A lot of people rightly believe that smoking harms the lungs, but where they may be misled is in believing this damage is irreversible. This may be true in the sense that there is some structural damage that cannot be undone. However, a smoker’s lung function can exponentially increase once they quit smoking. If you’re a smoker interested in understanding how quitting can change your life, here’s everything you need to know.

The milestones of an ex-smoker: How your body changes when you quit smoking.

20 minutes after your last cigarette.
Yep, things can change that quickly! Just 20 minutes after your last cigarette, your blood pressure and pulse start to return to normal levels. Fibers in your bronchial tubes will start to move more efficiently in their effort to clear bacteria or other irritants out of the lungs.

8 hours after your last cigarette.
Carbon monoxide is a chemical that you may be aware is present in cigarette smoke. Carbon monoxide starts to replace oxygen particles in your blood, lowering oxygen absorption in your tissues. 8 hours post your last cigarette, carbon monoxide levels start to go back to normal. Oxygen deprived tissues and blood vessels start to receive much-needed oxygen.

A day after your last cigarette.
Smoking can lower good cholesterol, which makes aerobic exercise harder to do. This, in turn, increases the risk of coronary heart disease. It also increases blood pressure and blood clots, increasing the risk of strokes. However, just 24 hours after your last cigarette, your blood pressure starts to drop, reducing the risk of heart disease and stroke. Your oxygen levels will also rise, making aerobic activity easier. Nicotine levels in your blood would reduce to negligible amounts by this time.

Two days after your last cigarette.
Smoking can damage nerve endings responsible for tasting and smelling. Just 48 hours after your last cigarette, these nerve endings start to heal, and you may notice a heightened sense of smell and taste.

Three days after your last cigarette.
Three days post your last cigarette will be a bittersweet moment. You’ll find it easier to breathe as your bronchial tubes start to relax and open up more. Your lung capacity (which is the ability of the lungs to fill up with air) will have increased. Nicotine levels in your body will have completely depleted, and while that is a wonderful thing, most people experience cravings, irritability, and other withdrawal symptoms as the body readjusts..

One week after your last cigarette.
If you’ve managed to stay off cigarettes for a week, good job! Smokers who make it to the one-week mark are nine times as likely to quit for good.

Two weeks after your last cigarette.
Two weeks post your last cigarette, you’ll notice that you aren’t just breathing better, you can also move better. Your blood circulation and blood oxygen levels both improve around this time. Your lung function could increase by a whopping 30% by this point!

One month after your last cigarette.
At this point, you’ll definitely feel more energetic. More importantly, you’ll notice the absence of many chronic smoker’s conditions, like repeated sinus congestion and shortness of breath. Remember the fibers in the bronchial tubes we talked about earlier? You start creating more of those, and the benefits will be in reduced infection and phlegm.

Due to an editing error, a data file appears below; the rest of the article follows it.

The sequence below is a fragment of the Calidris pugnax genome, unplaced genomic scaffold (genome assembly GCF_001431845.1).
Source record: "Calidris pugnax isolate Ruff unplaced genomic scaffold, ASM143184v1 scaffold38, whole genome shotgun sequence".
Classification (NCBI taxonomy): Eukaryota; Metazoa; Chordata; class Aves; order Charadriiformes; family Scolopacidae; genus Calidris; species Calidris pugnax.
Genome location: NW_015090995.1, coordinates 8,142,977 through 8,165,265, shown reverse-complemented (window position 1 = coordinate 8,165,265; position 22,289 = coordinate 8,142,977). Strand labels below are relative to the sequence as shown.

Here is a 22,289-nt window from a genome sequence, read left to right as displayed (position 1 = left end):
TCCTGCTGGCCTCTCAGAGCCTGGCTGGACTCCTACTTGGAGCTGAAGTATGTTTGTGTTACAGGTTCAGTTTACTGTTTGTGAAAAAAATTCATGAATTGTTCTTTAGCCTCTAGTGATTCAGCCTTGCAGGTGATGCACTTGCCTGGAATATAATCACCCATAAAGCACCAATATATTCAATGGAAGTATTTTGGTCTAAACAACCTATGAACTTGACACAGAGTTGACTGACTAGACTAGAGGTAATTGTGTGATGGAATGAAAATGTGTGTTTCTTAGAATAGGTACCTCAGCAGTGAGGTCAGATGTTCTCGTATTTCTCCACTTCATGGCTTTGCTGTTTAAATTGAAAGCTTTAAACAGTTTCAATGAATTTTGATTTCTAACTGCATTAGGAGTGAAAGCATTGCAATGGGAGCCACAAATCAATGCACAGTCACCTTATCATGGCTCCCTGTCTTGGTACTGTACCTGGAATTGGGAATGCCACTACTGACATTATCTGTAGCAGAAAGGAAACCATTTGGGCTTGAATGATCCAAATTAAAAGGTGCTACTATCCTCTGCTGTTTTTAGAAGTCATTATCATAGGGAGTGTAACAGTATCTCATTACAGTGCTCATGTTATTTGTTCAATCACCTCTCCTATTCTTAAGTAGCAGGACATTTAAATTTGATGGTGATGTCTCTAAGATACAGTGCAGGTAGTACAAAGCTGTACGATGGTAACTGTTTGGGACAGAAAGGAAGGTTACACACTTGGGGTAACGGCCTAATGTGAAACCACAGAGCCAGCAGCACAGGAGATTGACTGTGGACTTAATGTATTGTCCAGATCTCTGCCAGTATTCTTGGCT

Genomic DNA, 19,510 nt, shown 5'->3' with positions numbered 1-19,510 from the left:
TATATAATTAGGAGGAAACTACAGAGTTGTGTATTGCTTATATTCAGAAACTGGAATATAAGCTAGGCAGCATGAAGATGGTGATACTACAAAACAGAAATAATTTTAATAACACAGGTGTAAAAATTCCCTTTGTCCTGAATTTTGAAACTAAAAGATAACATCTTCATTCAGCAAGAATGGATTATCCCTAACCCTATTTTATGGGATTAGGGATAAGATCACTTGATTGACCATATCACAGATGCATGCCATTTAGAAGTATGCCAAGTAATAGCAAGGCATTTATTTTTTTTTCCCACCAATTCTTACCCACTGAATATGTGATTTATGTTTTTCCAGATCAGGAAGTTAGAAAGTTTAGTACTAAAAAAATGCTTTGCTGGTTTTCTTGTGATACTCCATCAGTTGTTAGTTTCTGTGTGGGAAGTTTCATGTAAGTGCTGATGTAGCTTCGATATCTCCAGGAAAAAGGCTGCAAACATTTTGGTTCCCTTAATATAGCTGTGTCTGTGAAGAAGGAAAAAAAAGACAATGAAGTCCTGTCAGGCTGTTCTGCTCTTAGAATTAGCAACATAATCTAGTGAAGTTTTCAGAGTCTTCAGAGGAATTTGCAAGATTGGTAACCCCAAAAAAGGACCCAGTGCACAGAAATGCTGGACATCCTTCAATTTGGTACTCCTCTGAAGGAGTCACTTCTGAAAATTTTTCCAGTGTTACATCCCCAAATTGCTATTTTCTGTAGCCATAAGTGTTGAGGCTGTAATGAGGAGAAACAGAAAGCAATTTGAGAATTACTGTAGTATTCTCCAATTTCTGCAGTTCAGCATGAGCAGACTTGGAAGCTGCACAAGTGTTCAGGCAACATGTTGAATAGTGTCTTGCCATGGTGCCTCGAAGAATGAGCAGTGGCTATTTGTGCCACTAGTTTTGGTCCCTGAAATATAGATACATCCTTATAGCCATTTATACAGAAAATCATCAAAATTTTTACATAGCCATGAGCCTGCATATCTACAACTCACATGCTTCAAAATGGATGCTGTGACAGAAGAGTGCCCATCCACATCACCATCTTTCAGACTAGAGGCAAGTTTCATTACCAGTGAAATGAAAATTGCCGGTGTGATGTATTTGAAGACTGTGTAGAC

Three months after your last cigarette.
People with mild-moderate Chronic Obstructive Pulmonary Disease or COPD will continue to experience improvements in their lung function past the 3-month mark. It is also around this time that a woman’s fertility improves, and the risk that her baby will be born prematurely reduces.

Six months after your last cigarette.
After 6 months of no cigarettes, you’ll likely find that your cravings have greatly reduced, even when confronted by situations in which you would have reached for a cigarette in the past. Better still, you’ll find that you’re coughing up much less phlegm, thanks to your airways healing from the constant inflammation.

Nine months after your last cigarette.
At the nine-month mark, the fibers in your lungs have completely healed from cigarette consumption. You’ll find an even greater reduction in lung infections since these fibers are performing at their best.

One year after your last cigarette.
Your lung capacity when you exercise or exert yourself will be noticeably different. You’ll cough a lot less. At this point, your risk for coronary heart disease decreases by half.

Three years after your last cigarette.
In three years, your risk of having a heart attack is now the same as a non-smoker’s, due to your blood vessels and arteries recovering and lowering your risk of clots and high blood pressure. Your risk of having a stroke has also significantly decreased.

Five years after your last cigarette.
Your arteries and blood vessels have continued to widen, further lowering your risk of clots and therefore strokes. This risk will continue to reduce over the next 10 years. At this stage, your risk of death by lung cancer has dropped by half compared to your smoking days.

10 years after your last cigarette.
Well first of all, if you’ve made it to 10 years, you should be incredibly proud of yourself! Your risk of developing a whole host of cancers, including mouth, lung, and bladder cancer has reduced.

15 years after your last cigarette.
Your risk of having a heart attack or stroke is the same as someone who’s never smoked before – and the same for coronary heart disease and pancreatic cancer.
If you're planning to quit smoking, the best time to do it is... right now. If you want a handy graphic that tells you why, check out our infographic below!